I’m not alone in having my health decline after pregnancy. Many of my friends have gone through the same thing. However, there is no one specific cause of autoimmune disease. It seems like many factor may play a role in if you develop an autoimmune disorder such as genetics, trauma, viruses, stress, and other environmental factors.
If autoimmune disease run in your family, that in itself is not necessarily harmful. However, what you are exposed to throughout your life can lead to causing your autoimmunity. Think of it this way, if genetics are the gun then your environment is what pulls the trigger on your autoimmune disease.
The rheumatologist was surprised once she got my labs back because she said I was fine and that should take aspirin for the pain. I cried like a baby in that doctor’s office. I was sick. And getting sicker with absolutely no clue as to what was wrong.
I had vaguely heard of AIP but since I was already restricted I wasn’t interested in removing any more food from my diet. When the dietician suggested I try the AIP diet, I was pissed. She wanted me to stop eating my beloved bread?!? No ground pepper or cumin?!? I thought this woman was insane but I was desperate so I did everything she told me to do. To my surprise, I actually started feeling better eating AIP. I ended up having to cut out a few additional food but I was finally able to think clearly and move without pain. Also my dietician turned out to be completely sane. The AIP diet was the best course of treatment for me and started me down the healthy path I’m currently on. She’s a fantastic dietician and friend. I highly recommend her. You can contact her here.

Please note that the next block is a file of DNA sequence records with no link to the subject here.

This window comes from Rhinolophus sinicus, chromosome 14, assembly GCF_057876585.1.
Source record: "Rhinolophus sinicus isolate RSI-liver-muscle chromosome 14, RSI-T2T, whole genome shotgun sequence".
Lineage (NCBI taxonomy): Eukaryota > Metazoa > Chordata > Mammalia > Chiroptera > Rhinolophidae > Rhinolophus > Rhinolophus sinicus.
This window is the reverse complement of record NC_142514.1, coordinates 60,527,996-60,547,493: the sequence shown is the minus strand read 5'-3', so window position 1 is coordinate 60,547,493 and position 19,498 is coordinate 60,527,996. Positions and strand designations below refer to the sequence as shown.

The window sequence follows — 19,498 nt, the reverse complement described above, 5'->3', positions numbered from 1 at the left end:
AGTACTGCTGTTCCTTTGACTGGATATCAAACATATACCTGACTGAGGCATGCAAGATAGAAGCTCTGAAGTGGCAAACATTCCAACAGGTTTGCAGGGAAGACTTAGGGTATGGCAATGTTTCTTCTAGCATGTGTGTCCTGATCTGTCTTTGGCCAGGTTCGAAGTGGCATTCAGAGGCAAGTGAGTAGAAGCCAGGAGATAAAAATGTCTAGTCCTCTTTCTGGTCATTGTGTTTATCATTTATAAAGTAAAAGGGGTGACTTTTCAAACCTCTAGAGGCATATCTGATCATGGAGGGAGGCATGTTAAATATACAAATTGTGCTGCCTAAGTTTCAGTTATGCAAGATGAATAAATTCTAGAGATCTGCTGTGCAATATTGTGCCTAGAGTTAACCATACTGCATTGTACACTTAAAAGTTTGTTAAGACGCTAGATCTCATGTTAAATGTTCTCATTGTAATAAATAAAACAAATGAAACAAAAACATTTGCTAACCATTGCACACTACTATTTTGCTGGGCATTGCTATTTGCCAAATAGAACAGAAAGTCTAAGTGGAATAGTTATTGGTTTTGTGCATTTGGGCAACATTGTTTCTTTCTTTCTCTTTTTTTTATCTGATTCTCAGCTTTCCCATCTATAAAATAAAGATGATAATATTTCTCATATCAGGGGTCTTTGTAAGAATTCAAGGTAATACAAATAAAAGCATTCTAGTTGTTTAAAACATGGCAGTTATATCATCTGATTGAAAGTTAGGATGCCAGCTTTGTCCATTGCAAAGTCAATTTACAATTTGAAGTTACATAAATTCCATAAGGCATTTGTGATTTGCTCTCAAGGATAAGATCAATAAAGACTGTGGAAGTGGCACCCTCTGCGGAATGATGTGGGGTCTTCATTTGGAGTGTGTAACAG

I never did go back to that rheumatologist. I finally found a good doctor (naturopath) in 2017. She diagnosed me with Leaky gut, Epstein-Barr Virus (amongst other viruses), Hypothyroidism, and eventually systemic candida (2018-2019) in addition to the previous diagnosis of endometriosis and food sensitivities.
Autoimmune disease treatment
There is no cure for autoimmune diseases. Western medicine mostly tries to treat the symptoms and to use anti-inflammatory and immune suppressing drugs.
Since my illnesses are on the Autoimmune Disease spectrum*, not to mention the nasty side effects of medicine, I choose to look for alternative treatments. I work with a naturopath to treat the root causes of my illnesses as well as use the AIP diet to reduce my inflammation. I still seek out western medicine as needed. I have a great team of doctors and medical practitioners that I turn to for help me get to my optimal health.
Can you live a normal life with autoimmune diseases?
My health is not perfect and I need to make adaptions to my daily life. I still struggle from time to time but my health is more reliable. I’m still following the AIP diet with additional restrictions to adapt to my food sensitivities. My thyroid function is stable but I still struggle with keeping my EBV antibodies down. And the systemic candida has been a beast. This fungal infection is relentless and difficult to treat.
That being said, I wake up in the morning with a clear head and no pain. I still have flares but they are manageable. I’m still on my healing journey but I have my life back.
*Please note that endometriosis, leaky gut and hypothyroidism are not classified as a true autoimmune disease. However endometriosis is an overreaction of the immune system and on the autoimmune spectrum. It is considered an autoimmune related disorder. In my opinion, if it quacks like a duck, it’s a duck.
Additionally, Hypothyroidism can also cause Hashimotos and other health problems.
Leaky gut has also been found to be associated with triggering autoimmune conditions.
I’d love to her more about you. Can you relate to my health journey? Tell me your story in the comments below!